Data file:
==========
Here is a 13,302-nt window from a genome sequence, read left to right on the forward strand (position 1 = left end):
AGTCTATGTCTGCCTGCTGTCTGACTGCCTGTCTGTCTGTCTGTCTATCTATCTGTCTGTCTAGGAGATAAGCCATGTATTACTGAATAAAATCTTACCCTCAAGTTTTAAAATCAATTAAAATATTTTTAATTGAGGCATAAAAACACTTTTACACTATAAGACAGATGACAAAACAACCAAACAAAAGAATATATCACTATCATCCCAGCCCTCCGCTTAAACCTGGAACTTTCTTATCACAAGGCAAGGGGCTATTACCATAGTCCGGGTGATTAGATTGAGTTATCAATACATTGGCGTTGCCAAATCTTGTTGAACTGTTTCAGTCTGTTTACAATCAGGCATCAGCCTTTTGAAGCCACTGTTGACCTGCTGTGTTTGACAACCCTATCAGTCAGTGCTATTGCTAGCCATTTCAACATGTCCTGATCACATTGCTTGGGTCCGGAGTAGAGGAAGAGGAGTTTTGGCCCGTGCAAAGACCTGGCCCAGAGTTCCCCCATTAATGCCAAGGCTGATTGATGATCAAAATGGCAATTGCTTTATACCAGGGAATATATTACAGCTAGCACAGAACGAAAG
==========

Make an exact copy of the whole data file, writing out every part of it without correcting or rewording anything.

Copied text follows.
Here is a 13,302-nt window from a genome sequence, read left to right on the forward strand (position 1 = left end):
AGTCTATGTCTGCCTGCTGTCTGACTGCCTGTCTGTCTGTCTGTCTATCTATCTGTCTGTCTAGGAGATAAGCCATGTATTACTGAATAAAATCTTACCCTCAAGTTTTAAAATCAATTAAAATATTTTTAATTGAGGCATAAAAACACTTTTACACTATAAGACAGATGACAAAACAACCAAACAAAAGAATATATCACTATCATCCCAGCCCTCCGCTTAAACCTGGAACTTTCTTATCACAAGGCAAGGGGCTATTACCATAGTCCGGGTGATTAGATTGAGTTATCAATACATTGGCGTTGCCAAATCTTGTTGAACTGTTTCAGTCTGTTTACAATCAGGCATCAGCCTTTTGAAGCCACTGTTGACCTGCTGTGTTTGACAACCCTATCAGTCAGTGCTATTGCTAGCCATTTCAACATGTCCTGATCACATTGCTTGGGTCCGGAGTAGAGGAAGAGGAGTTTTGGCCCGTGCAAAGACCTGGCCCAGAGTTCCCCCATTAATGCCAAGGCTGATTGATGATCAAAATGGCAATTGCTTTATACCAGGGAATATATTACAGCTAGCACAGAACGAAAG